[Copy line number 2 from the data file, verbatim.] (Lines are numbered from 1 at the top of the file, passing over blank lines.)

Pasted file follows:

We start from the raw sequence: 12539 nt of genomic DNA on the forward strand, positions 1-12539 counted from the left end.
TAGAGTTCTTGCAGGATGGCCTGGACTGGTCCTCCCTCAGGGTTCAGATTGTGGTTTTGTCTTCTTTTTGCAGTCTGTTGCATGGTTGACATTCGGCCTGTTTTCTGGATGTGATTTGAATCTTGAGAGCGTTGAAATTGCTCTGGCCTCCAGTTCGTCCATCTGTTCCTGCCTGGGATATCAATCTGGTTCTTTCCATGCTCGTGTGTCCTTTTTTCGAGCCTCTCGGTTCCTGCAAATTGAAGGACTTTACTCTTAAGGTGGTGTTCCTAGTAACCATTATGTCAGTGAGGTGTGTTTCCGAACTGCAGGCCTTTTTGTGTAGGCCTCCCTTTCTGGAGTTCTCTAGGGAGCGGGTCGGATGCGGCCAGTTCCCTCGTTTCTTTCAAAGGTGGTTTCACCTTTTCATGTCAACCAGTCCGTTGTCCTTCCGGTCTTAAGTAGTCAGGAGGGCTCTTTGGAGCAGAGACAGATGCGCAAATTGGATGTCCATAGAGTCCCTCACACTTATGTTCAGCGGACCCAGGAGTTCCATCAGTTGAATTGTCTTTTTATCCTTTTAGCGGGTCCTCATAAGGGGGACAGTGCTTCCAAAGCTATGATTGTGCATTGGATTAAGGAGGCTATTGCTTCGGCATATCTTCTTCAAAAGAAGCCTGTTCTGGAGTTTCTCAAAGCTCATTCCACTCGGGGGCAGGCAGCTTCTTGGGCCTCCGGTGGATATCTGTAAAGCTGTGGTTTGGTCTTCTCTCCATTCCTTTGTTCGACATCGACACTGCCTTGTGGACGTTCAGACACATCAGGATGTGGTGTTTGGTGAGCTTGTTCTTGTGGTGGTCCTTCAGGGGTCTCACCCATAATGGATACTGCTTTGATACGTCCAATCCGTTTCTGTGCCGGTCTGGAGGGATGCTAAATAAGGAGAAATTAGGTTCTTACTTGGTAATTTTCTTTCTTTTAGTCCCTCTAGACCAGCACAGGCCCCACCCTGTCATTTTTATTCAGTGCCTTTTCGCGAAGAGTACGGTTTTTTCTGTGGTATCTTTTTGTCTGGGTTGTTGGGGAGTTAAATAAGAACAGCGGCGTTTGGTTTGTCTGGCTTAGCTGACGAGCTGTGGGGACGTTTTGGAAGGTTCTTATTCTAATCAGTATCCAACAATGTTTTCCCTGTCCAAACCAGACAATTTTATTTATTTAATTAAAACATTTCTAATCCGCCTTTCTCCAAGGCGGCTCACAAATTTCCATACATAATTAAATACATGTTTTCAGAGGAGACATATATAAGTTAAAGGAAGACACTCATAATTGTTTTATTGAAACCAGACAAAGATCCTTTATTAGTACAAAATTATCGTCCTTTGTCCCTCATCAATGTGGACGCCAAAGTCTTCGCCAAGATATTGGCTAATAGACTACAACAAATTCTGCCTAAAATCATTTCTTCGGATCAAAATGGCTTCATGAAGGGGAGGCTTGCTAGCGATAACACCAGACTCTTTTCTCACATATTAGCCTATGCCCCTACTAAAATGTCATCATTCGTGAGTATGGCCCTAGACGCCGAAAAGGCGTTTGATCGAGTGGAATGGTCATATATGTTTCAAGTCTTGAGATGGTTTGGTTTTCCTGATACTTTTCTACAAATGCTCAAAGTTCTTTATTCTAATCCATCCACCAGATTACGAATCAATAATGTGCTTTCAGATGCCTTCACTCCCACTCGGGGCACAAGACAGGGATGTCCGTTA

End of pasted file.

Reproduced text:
TAGAGTTCTTGCAGGATGGCCTGGACTGGTCCTCCCTCAGGGTTCAGATTGTGGTTTTGTCTTCTTTTTGCAGTCTGTTGCATGGTTGACATTCGGCCTGTTTTCTGGATGTGATTTGAATCTTGAGAGCGTTGAAATTGCTCTGGCCTCCAGTTCGTCCATCTGTTCCTGCCTGGGATATCAATCTGGTTCTTTCCATGCTCGTGTGTCCTTTTTTCGAGCCTCTCGGTTCCTGCAAATTGAAGGACTTTACTCTTAAGGTGGTGTTCCTAGTAACCATTATGTCAGTGAGGTGTGTTTCCGAACTGCAGGCCTTTTTGTGTAGGCCTCCCTTTCTGGAGTTCTCTAGGGAGCGGGTCGGATGCGGCCAGTTCCCTCGTTTCTTTCAAAGGTGGTTTCACCTTTTCATGTCAACCAGTCCGTTGTCCTTCCGGTCTTAAGTAGTCAGGAGGGCTCTTTGGAGCAGAGACAGATGCGCAAATTGGATGTCCATAGAGTCCCTCACACTTATGTTCAGCGGACCCAGGAGTTCCATCAGTTGAATTGTCTTTTTATCCTTTTAGCGGGTCCTCATAAGGGGGACAGTGCTTCCAAAGCTATGATTGTGCATTGGATTAAGGAGGCTATTGCTTCGGCATATCTTCTTCAAAAGAAGCCTGTTCTGGAGTTTCTCAAAGCTCATTCCACTCGGGGGCAGGCAGCTTCTTGGGCCTCCGGTGGATATCTGTAAAGCTGTGGTTTGGTCTTCTCTCCATTCCTTTGTTCGACATCGACACTGCCTTGTGGACGTTCAGACACATCAGGATGTGGTGTTTGGTGAGCTTGTTCTTGTGGTGGTCCTTCAGGGGTCTCACCCATAATGGATACTGCTTTGATACGTCCAATCCGTTTCTGTGCCGGTCTGGAGGGATGCTAAATAAGGAGAAATTAGGTTCTTACTTGGTAATTTTCTTTCTTTTAGTCCCTCTAGACCAGCACAGGCCCCACCCTGTCATTTTTATTCAGTGCCTTTTCGCGAAGAGTACGGTTTTTTCTGTGGTATCTTTTTGTCTGGGTTGTTGGGGAGTTAAATAAGAACAGCGGCGTTTGGTTTGTCTGGCTTAGCTGACGAGCTGTGGGGACGTTTTGGAAGGTTCTTATTCTAATCAGTATCCAACAATGTTTTCCCTGTCCAAACCAGACAATTTTATTTATTTAATTAAAACATTTCTAATCCGCCTTTCTCCAAGGCGGCTCACAAATTTCCATACATAATTAAATACATGTTTTCAGAGGAGACATATATAAGTTAAAGGAAGACACTCATAATTGTTTTATTGAAACCAGACAAAGATCCTTTATTAGTACAAAATTATCGTCCTTTGTCCCTCATCAATGTGGACGCCAAAGTCTTCGCCAAGATATTGGCTAATAGACTACAACAAATTCTGCCTAAAATCATTTCTTCGGATCAAAATGGCTTCATGAAGGGGAGGCTTGCTAGCGATAACACCAGACTCTTTTCTCACATATTAGCCTATGCCCCTACTAAAATGTCATCATTCGTGAGTATGGCCCTAGACGCCGAAAAGGCGTTTGATCGAGTGGAATGGTCATATATGTTTCAAGTCTTGAGATGGTTTGGTTTTCCTGATACTTTTCTACAAATGCTCAAAGTTCTTTATTCTAATCCATCCACCAGATTACGAATCAATAATGTGCTTTCAGATGCCTTCACTCCCACTCGGGGCACAAGACAGGGATGTCCGTTA